Nonfiction Resources - Nonfiction Writing In order to create action between your setting and characters one of two things must be present. 1. If your characters are at peace or comfortable in the setting you have created you then must have something outside of the characters and setting happen or come about to create a change. 2. Before we continue it is important to understand that you can use either one or two above in as many scenes as you want. In technique number one above, you as the write must bring in something outside of your characters and the comfortable setting they are in. Therefore when writing with technique number one you have to take another step after creating your setting and the characters. In technique number two that additional step is not needed as the conflict between your setting and the characters provides motion. The reason it is important for you make this decision for your scenes in your story is so that you don’t inadvertently create a static scene.

Designers' Hourly Rates: Pricing Design Work Most business-savvy graphic and web designers don’t charge by the hour like attorneys and auto mechanics do. So why bother calculating an hourly rate? Simple: It’s the basis on which you estimate projects. Your hourly rate, multiplied by the number of hours you assume the job will take, yields the fee you’ll charge a client for the work you complete. So we shed some light on the topic in HOW’s April 2008 issue in a Business column on hourly rates for designers. Calculate your hourly rate with the help of this free white paper on pricing by Marketing Mentor. Where do you work? 46% Solo design practice or full-time freelance business 17% Graphic design firm 31% In-house design department If you work in an in-house group, does your group charge the company back for your time? 77% No 23% Yes What is your hourly rate (blended average, for solo practitioners)? What kind of hourly rate do you use? How did you determine your hourly rate? Do you share your hourly rate with clients? 82% Yes 18% No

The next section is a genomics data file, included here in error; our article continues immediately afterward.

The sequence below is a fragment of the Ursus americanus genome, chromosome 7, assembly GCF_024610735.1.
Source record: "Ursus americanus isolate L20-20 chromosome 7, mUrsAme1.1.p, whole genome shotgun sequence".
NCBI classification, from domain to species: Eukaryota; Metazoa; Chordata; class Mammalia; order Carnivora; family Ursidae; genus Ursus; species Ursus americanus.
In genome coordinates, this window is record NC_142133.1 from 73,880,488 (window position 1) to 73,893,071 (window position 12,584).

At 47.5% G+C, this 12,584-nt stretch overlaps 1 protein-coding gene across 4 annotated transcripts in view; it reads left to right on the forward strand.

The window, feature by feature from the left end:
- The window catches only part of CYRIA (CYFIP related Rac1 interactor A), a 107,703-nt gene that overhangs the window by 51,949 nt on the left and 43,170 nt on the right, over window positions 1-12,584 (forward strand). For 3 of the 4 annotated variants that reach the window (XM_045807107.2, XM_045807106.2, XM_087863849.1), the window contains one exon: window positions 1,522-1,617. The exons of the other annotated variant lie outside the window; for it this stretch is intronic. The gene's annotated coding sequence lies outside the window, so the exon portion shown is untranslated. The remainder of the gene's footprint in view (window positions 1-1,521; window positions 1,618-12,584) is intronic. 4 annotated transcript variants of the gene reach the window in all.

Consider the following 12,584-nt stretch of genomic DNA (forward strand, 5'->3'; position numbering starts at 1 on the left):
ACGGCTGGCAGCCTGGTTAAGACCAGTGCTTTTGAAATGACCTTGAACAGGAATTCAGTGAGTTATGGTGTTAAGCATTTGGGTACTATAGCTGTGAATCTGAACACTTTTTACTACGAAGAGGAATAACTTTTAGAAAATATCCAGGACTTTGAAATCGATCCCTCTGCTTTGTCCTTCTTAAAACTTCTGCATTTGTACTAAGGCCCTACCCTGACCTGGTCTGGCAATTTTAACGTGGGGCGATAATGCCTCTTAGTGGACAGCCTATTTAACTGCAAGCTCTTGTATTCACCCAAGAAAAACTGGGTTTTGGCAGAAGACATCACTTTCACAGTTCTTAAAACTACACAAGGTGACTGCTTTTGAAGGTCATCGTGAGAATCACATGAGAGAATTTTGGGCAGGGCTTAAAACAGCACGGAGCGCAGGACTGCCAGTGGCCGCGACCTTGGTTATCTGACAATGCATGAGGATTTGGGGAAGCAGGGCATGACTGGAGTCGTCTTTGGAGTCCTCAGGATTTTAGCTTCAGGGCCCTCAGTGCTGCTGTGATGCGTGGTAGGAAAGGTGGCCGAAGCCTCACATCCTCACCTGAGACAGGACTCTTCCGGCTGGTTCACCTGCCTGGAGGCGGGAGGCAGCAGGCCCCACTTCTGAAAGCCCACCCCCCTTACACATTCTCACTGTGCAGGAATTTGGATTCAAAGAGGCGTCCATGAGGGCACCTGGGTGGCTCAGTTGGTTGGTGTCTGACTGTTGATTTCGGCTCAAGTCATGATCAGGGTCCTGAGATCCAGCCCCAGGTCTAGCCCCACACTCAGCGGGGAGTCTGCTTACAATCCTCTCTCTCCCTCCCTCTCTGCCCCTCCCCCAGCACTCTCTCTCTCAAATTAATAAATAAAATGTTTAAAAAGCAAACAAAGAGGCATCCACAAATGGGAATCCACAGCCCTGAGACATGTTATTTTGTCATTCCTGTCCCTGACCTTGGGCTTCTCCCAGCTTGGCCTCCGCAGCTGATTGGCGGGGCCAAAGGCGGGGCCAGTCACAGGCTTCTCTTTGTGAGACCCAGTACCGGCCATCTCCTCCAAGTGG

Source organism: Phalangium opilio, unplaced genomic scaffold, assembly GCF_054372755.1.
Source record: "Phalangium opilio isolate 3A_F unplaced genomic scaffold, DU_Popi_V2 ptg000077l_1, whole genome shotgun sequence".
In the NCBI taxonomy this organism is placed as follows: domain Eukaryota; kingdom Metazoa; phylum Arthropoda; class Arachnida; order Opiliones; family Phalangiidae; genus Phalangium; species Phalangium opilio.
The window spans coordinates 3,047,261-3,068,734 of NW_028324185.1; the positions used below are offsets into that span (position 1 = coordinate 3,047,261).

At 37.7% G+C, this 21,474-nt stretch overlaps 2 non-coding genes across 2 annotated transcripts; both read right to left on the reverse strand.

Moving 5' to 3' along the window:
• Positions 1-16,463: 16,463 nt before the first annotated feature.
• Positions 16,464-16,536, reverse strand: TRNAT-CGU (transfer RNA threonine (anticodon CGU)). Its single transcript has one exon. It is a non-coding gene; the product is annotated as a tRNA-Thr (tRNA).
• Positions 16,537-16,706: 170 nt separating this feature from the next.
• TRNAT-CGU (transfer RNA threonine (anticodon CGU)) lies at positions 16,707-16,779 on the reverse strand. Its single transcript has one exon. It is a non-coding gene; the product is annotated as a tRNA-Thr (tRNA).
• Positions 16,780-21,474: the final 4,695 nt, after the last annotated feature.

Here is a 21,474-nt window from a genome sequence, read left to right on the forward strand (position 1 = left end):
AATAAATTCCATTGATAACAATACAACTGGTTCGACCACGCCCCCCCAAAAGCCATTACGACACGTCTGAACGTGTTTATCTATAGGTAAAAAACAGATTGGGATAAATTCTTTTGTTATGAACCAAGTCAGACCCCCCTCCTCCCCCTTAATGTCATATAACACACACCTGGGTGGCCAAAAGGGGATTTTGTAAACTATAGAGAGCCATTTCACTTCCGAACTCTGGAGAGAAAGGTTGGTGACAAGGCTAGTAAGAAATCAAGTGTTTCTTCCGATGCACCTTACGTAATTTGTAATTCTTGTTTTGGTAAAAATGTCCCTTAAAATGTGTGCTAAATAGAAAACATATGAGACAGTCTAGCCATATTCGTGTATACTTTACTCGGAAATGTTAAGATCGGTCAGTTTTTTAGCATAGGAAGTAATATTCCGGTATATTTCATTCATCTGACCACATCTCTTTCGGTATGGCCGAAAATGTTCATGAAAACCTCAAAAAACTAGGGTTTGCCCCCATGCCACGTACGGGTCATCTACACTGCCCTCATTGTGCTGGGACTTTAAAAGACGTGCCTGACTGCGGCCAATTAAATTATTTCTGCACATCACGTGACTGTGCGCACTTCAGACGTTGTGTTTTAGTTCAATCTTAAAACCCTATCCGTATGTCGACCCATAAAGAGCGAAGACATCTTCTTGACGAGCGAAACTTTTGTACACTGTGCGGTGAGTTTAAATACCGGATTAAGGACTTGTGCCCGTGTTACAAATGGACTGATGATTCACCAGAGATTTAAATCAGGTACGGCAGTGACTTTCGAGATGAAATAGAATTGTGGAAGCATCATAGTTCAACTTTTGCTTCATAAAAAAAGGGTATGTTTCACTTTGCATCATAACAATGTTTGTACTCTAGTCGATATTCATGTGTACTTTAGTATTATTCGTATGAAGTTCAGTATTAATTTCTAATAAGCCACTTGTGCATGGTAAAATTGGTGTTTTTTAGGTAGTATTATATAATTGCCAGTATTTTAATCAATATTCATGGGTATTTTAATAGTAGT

How to Get Published on a Premium Tech Blog — BlogWorld Expo Blog The word “influence” has become one of the most popular buzzwords across the blogosphere and apparently there’s a right way to garner influence, and a wrong way. For most tech bloggers, influence is about becoming a thought leader on a specific topic in order to reach a business or personal goal. So whether you’re the world’s foremost Android expert, a hardcore coder or a complete gadget nut, the reason to strive for influence is to establish credibility – and you can’t do that alone. Someone already influential needs to vouch for you. Last March I wrote an article about CDBaby founder Derek Siver’s TED Talk. Consistently adding value to readers’ lives; and,Having that value publicly recognized by credible first followers. PUBLICATIONS CAN BE YOUR FIRST FOLLOWER When you write for an acclaimed web property, it’s as if the site’s editors are ushering your ideas in with their seal of authority. Why do you think I’m writing for BlogWorld?